After the inertness of last week’s mostly-meandering “Ascent,” this week’s “Creator/Destroyer” is comparatively more interesting and has a clearer focus. And though Assassination is still into shoehorning in parallels between various characters, it works better here (and confined to the cold open) than it did with Donatella. A young Versace, in 1957 Italy, shows an interest in fashion design but is deemed a “pervert” by a teacher and a “pansy” by a classmate. At home, however, he finds encouragement from his mother to pursue his dreams which eventually led to, as we know, him becoming a success. A young Andrew, in 1980 California, is given special treatment (and a master bedroom!) by his father, and he’s explicitly told to always remember he is special because “when you feel special, success will follow.”
These similarities between younger Andrew and Versace—knowing they stand out, having interests that are outside the norm of “typical” boyhoods (and being made fun of for it), the parental emphasis on encouragement and success, etc.—are displayed so we can take note of how the two diverged into entirely different paths (and ask why; Assassination has a lot to say about parents!): of how one became a murderer and the other his unfortunate victim. So, yes, some of this is certainly retreading well-worn territory (the season’s biggest problem) but it generally works this time, as “Creator/Destroyer” almost functions as a origin story, pulling us into the depths of Andrew’s adolescence. It’s the episode that paints the most sympathetic portrait of Andrew, but the reverse timeline engineering of the series has—fortunately—ensured that we can’t commit to the sympathy.
What’s also pretty compelling about “Creator/Destroyer” is its depiction of an immigrant’s story—parts of which may feel a little familiar to other children of immigrants, as it did to me—through Andrew’s father, Modesto “Pete” Cunanan. Modesto has that specific patriotism of someone who was born elsewhere (Philippines) and came to the United States with the explicit purpose to make money, make a better life, support his family without stress, and provide his children (or, really, just Andrew) with the sort of life he never had for himself growing up. He served in the Navy, dealing with paltry paychecks just so he could be in the U.S. He’s obsessed with success and with looking the part—an obsession that that is partly born from needing to assimilate with the privileged white men he’s surrounded by. There’s a neat juxtaposition of him and Andrew, first side-by-side putting on their suits in a giant mirror and then interviewing: Modesto for a fancy job at Merrill Lynch, Andrew for a spot at the prestigious Bishop School. Both are men who are aiming for much higher than what they have, and both are men who are willing to take the easier, cheating route to get there—which is why it’s no surprise when we learn that Modesto is wanted for embezzlement.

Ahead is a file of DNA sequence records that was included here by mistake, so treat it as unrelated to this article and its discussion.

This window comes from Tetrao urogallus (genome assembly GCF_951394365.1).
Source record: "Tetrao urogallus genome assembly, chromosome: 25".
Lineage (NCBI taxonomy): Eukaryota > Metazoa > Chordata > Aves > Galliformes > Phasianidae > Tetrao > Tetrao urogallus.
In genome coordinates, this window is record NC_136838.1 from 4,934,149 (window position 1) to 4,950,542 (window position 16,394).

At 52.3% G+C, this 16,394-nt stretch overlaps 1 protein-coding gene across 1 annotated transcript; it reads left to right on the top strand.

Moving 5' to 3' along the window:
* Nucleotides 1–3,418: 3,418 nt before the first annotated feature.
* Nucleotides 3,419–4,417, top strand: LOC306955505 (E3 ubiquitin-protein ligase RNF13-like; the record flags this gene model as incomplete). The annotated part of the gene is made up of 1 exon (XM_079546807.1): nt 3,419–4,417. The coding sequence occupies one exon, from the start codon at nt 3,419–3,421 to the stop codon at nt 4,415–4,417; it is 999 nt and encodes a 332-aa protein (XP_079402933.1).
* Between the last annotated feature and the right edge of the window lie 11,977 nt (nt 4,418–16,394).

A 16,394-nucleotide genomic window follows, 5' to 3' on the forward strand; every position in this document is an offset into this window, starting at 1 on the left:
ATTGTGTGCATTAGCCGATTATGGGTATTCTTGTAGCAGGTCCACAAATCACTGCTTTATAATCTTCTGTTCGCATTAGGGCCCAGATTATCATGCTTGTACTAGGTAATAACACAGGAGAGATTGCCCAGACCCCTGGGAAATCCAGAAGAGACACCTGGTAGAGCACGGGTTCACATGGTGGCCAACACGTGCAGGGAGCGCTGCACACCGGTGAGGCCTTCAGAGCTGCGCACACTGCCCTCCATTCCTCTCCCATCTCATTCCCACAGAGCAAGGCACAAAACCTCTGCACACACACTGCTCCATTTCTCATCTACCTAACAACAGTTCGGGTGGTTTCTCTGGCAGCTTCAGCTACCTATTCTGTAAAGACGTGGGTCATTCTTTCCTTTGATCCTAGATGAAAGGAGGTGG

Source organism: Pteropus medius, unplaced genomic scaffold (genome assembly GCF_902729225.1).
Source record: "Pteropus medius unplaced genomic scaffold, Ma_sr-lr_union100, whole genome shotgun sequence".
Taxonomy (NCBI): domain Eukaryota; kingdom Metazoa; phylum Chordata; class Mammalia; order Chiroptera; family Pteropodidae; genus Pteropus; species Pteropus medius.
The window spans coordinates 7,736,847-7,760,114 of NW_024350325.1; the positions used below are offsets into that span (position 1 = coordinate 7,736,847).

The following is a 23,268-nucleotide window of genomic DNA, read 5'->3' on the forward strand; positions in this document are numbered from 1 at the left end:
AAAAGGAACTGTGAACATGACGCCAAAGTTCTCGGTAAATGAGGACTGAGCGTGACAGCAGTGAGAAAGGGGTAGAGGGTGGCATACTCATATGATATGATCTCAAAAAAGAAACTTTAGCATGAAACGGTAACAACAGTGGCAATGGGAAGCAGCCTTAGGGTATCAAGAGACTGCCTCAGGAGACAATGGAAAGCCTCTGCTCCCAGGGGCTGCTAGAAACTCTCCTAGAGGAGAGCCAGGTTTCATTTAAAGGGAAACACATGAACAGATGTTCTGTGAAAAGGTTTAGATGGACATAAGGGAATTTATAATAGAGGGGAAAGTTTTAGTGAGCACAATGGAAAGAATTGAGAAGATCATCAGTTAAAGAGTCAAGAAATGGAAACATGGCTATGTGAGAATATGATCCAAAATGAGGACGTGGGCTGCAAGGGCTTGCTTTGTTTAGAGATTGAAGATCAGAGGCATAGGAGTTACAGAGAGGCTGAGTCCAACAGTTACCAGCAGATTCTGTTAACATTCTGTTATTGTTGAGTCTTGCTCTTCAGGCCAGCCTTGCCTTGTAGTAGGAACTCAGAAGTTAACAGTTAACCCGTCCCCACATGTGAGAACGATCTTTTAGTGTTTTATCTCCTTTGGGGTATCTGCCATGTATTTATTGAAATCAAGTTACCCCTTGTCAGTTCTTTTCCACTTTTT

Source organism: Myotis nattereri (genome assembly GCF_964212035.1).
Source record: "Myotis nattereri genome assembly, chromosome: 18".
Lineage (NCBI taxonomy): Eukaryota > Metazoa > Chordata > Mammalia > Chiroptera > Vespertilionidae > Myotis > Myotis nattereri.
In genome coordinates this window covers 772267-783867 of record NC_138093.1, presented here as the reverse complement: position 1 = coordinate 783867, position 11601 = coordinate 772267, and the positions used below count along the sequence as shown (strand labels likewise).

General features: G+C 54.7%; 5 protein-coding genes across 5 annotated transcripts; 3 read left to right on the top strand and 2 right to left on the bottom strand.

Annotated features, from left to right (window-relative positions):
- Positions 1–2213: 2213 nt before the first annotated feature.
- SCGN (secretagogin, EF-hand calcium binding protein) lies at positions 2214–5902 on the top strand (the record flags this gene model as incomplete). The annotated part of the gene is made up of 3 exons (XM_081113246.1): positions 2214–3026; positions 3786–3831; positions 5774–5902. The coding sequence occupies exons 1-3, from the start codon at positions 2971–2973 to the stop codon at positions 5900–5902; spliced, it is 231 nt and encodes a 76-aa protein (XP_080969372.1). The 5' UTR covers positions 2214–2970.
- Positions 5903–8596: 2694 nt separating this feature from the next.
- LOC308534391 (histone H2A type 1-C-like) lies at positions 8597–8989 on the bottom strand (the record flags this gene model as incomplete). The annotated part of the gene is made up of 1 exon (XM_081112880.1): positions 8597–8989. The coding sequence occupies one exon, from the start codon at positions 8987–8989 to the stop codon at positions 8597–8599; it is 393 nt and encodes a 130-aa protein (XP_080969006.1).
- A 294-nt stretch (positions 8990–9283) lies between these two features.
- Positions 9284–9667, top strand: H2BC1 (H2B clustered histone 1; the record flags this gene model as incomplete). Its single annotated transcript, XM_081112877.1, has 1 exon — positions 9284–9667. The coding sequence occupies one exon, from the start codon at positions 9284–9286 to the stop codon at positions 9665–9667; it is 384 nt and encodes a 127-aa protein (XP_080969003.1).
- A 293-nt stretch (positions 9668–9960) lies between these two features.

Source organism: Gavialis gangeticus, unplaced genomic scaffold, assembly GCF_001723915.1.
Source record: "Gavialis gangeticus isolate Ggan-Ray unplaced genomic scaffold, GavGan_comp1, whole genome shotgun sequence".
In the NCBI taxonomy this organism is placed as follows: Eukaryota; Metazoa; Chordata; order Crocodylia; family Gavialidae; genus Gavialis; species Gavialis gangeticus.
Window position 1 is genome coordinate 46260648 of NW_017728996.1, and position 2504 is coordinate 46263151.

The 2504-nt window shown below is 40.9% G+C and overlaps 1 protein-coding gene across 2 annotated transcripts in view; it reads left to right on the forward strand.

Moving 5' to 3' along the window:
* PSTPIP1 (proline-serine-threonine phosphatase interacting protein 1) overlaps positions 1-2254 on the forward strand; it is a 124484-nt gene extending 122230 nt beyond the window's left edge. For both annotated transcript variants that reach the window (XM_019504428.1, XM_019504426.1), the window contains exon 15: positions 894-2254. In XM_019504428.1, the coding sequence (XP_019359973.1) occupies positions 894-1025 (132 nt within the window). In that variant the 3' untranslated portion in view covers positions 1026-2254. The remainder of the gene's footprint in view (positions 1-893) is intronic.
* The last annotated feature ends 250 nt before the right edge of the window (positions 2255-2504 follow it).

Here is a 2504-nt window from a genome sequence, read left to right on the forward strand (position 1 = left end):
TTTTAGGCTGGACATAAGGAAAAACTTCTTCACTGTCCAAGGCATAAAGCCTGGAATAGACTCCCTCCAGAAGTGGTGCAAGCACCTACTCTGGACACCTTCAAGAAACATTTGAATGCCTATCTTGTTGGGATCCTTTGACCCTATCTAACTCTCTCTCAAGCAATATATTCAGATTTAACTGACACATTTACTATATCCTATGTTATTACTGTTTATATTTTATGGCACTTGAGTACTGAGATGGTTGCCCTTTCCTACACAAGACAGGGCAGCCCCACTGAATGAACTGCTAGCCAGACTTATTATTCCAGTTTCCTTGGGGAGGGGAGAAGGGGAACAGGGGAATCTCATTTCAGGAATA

The Assassination Of Gianni Versace hasn’t been shy about its assertion that Andrew wasn’t simply born a murderer—he wasn’t some childhood animal killer who just snapped one day, which is the narrative that is often told around serial/spree killers (though a few experts have said he likely suffered from an antisocial personality disorder)—but that he was sort of created, molded, and shaped into one due to a combination of his upbringing, his family, homophobia (both internalized and otherwise), class, lack of opportunities, desperation, and so on. “Creator/Destroyer” hones in on this view as it relates to his adolescence and family, largely through the lens of Modesto. Modesto pulls the old pretending-I-didn’t-get-the-job sitcom routine but becomes actually pissed off when his wife, Mary Anne, believes it—even basically threatening her with going back to the mental hospital.